Video Capture

Video capture is the process of converting an analog video signal—such as that produced by a analog tape formats—to digital form.

The resulting digital data are referred to as a digital video stream, or more often, simply video stream.

The Process

The video capture process involves several processing steps. First the analog video signal is digitized by an analog-to-digital converter to produce a raw, digital data stream. In the case of composite video, the luminance and chrominance are then separated; this is not necessary for S-Video sources. Next, the chrominance is demodulated to produce color difference video data. At this point, the data may be modified so as to adjust brightness, contrast, saturation and hue. Finally, the data is transformed by a color space converter to generate data in conformance with any of several color space standards, such as RGB and YCbCr. Together, these steps constituted video decoding, because they “decode” an analog video format such as NTSC or PAL.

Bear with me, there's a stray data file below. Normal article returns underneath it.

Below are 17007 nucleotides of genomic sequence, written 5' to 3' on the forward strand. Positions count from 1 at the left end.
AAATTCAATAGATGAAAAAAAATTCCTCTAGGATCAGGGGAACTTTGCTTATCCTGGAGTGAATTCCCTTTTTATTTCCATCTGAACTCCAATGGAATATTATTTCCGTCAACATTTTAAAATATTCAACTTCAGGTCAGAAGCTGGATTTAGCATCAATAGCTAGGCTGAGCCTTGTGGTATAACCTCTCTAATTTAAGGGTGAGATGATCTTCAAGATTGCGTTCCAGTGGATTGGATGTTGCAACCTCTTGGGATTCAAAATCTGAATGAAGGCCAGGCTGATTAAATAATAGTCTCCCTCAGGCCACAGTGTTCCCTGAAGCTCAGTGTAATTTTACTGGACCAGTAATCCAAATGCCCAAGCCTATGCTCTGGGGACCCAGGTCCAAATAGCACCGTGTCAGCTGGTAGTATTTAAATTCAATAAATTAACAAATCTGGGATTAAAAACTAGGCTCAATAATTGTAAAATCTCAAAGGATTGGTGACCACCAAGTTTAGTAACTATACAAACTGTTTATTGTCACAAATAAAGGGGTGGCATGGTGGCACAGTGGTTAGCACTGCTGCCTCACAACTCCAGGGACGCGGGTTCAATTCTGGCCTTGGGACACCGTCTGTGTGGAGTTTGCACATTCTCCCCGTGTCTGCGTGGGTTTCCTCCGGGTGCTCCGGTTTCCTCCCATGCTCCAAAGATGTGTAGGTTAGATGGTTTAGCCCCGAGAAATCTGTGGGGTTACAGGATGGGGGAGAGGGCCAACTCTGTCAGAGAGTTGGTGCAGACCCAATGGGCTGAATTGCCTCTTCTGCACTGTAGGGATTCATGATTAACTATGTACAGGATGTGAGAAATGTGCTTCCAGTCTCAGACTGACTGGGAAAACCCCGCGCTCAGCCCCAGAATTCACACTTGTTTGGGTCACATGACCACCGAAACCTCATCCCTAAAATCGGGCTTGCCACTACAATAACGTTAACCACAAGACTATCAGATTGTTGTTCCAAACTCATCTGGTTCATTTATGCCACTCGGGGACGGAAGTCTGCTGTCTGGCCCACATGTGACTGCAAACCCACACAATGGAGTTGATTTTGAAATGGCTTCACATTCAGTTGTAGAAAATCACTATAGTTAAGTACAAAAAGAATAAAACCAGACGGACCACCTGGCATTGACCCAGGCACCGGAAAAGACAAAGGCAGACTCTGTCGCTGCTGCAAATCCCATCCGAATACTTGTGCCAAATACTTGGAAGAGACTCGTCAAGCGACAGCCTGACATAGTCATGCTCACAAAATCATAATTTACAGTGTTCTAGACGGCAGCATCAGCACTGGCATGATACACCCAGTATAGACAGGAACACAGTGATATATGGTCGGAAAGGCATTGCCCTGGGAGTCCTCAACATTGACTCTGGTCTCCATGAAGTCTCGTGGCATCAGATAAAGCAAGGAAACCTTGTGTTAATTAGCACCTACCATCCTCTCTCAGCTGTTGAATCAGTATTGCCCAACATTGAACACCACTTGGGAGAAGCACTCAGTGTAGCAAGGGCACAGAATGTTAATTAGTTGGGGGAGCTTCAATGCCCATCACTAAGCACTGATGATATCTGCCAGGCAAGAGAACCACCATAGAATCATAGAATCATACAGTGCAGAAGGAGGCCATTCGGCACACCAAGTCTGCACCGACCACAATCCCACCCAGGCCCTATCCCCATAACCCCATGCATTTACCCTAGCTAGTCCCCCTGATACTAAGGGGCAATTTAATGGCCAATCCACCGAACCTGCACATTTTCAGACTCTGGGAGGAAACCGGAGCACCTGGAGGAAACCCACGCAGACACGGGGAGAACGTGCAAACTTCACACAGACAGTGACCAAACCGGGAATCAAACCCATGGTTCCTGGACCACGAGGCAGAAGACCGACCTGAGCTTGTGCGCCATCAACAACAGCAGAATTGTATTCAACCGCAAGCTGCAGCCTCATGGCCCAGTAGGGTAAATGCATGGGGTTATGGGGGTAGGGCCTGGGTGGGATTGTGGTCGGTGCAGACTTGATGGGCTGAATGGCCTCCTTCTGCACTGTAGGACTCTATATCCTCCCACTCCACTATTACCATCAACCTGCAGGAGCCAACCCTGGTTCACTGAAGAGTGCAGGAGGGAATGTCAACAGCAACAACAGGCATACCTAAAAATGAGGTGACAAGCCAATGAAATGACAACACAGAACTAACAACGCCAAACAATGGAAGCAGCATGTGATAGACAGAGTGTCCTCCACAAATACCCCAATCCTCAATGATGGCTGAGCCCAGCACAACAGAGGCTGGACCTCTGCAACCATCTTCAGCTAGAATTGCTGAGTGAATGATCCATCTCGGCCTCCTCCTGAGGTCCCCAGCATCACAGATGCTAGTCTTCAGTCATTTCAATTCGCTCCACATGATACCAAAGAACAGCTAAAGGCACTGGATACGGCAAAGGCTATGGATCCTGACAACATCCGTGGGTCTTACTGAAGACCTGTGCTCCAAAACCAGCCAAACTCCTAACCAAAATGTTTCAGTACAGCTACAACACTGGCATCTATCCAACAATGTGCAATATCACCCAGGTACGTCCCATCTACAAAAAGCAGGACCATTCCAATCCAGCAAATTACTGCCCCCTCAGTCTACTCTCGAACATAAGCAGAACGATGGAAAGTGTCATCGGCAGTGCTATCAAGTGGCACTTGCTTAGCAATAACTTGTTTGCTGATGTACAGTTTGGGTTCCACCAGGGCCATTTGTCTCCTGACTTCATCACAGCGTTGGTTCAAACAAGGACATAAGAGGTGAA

Special electronic circuitry is required to capture video from analog video sources. At the system level this function is typically performed by a dedicated video capture card. Such cards often utilize video decoder integrated circuits to implement the video decoding process.